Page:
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Thursday, May 23, 2024

Editorial: Clinging to the past is dangerous, self-defeating

When our generation signed up for Facebook many moons ago, it was hard to conceive of a social life past our K-12 upbringings. Surely every kid who came to our bar and bat mitzvahs would still be our dawgs, right? Those dudes you took selfies with in the Apple Store for your MySpace profile picture? Best friends for life. That girl you met at the food court that one time after you and your boys stocked up on Panda Express? If only you had gone to the same school and seen more of each other, there really could have been something special there!

Our Facebook friend list reads like the detritus of every social interaction we’ve had over the last seven-odd years (that is assuming like most of us, you signed up circa 2008). Every drunken add, every cute girl or guy at "that" party, every person you promised you’d someday hang out with — they’re all there, living their lives and constantly reminding you of casual interactions and days of social bliss long-since passed. If we like them — or at the least find their antics as well as trials and tribulations amusing — we keep ‘em around, invested in their personal narrative in this grand thing we call life. If they’re the type that shares Minion memes or whose sense of humor is guided by low resolution image macros, we cast them out, hopefully to never be thought of again.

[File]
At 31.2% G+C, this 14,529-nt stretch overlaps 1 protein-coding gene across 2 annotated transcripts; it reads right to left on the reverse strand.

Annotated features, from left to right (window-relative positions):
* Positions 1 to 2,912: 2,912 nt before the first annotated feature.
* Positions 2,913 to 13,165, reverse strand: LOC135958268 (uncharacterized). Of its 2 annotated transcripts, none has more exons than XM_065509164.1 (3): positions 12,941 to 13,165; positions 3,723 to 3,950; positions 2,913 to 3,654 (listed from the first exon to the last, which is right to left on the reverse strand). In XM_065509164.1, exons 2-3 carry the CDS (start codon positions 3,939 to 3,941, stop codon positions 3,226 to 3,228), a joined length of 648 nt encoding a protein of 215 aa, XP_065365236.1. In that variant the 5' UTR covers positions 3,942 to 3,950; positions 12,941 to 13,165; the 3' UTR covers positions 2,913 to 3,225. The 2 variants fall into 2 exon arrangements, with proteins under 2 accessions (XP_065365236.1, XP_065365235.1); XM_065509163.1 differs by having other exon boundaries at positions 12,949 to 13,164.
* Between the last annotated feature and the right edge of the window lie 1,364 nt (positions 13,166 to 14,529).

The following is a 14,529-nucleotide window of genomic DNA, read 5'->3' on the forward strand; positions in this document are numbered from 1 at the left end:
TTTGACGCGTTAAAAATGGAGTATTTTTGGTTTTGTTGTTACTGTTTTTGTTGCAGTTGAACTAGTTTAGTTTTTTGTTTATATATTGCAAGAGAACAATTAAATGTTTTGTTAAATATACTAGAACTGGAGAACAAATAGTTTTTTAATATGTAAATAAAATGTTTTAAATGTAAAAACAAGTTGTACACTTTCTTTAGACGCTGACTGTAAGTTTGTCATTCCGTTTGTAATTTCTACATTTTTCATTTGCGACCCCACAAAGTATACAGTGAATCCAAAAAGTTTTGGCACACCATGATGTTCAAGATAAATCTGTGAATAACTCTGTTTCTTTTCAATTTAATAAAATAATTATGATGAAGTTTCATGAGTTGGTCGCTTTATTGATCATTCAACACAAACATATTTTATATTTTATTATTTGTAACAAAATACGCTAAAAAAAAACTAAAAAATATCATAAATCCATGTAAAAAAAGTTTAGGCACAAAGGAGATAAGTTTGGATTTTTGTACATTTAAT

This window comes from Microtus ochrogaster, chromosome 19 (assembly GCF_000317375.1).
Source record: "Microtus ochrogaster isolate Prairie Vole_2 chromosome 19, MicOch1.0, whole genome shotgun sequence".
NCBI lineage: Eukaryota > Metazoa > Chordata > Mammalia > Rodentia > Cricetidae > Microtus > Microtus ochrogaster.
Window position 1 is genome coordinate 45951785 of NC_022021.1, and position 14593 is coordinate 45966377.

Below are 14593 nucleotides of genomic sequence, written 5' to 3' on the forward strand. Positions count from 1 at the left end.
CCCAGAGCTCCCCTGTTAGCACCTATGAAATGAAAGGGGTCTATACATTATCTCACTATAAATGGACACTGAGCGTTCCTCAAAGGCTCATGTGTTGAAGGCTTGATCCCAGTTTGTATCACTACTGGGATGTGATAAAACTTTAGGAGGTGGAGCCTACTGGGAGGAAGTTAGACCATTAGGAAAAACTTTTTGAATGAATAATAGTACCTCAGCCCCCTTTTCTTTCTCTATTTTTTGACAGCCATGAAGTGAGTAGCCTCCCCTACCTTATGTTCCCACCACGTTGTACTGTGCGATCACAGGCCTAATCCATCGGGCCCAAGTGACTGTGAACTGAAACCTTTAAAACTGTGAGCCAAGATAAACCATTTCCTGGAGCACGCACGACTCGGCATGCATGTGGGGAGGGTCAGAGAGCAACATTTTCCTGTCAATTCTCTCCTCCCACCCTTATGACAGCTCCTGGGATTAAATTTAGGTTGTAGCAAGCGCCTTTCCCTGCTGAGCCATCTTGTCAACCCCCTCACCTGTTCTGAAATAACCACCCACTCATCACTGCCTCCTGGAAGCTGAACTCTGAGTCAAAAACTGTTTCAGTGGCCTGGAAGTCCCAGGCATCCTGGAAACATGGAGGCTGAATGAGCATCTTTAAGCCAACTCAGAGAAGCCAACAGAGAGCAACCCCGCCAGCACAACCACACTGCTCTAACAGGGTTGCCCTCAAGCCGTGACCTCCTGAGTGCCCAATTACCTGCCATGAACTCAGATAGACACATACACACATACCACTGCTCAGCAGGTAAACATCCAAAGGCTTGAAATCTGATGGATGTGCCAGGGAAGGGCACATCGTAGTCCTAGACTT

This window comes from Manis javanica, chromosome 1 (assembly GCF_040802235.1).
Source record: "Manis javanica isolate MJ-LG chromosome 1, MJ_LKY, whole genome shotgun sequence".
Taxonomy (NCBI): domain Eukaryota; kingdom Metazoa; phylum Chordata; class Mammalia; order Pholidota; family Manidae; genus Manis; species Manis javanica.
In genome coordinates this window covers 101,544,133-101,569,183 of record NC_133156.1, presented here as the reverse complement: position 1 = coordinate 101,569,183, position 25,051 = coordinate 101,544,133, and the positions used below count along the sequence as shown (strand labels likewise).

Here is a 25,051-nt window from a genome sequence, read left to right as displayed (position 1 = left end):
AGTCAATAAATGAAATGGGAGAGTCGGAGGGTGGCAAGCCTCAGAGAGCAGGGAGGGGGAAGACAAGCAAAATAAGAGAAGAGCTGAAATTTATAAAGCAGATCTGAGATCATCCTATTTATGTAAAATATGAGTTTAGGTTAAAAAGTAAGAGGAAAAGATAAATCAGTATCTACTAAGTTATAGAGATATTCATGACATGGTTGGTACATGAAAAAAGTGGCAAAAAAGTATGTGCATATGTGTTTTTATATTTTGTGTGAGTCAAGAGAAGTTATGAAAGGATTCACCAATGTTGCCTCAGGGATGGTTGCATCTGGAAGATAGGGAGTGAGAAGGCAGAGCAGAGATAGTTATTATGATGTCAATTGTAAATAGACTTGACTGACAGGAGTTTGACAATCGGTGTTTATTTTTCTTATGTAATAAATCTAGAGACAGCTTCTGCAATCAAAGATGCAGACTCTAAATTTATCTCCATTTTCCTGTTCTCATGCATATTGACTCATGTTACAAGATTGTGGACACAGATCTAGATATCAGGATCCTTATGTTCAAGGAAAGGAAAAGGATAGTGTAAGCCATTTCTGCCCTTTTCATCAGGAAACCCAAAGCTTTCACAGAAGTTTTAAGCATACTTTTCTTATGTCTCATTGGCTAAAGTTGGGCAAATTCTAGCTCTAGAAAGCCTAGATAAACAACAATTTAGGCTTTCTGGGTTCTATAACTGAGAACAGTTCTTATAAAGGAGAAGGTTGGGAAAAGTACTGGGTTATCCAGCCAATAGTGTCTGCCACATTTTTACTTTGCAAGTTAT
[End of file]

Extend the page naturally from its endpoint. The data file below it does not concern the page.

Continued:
But how do we navigate the social media posts of those who were once important? We all have friends we fell out with, people who broke our hearts or people who were once close but turned out to be bigoted jerks. In an age where friendships exist in perpetuity on the Internet, what IS the etiquette for navigating defunct friendships on social media?

As far as Facebook goes, the two main options are unfollowing and deleting. Deleting, the most permanent of declarations, casts that person into obscurity, out of mind and out of sight. In contrast, unfollowing allows that person to stick around, only without reminding you they exist on a daily basis in your feed.

It is the opinion of this office that deleting, as reluctant as one might be to do, is the best option. Loss — although that may be too strong a word for this scenario — is an unavoidable and consistently reliable part of human existence. Our forebears dealt with it, and our generation seems to stave it off at all costs.

It’s part of the reason culture of the last 60 years is happening all at once (an editorial for another time), and it’s most certainly why we torture ourselves by not possessing the fortitude to unfriend. Imagine your dad lurking his high school sweetheart on Facebook: It’s gross and inappropriate, right? Now understand that in keeping those people around, that’s the future you’re creating for yourself 20 years down the line.

Shape up, empty your emotional baggage and go on a Facebook cleaning spree.

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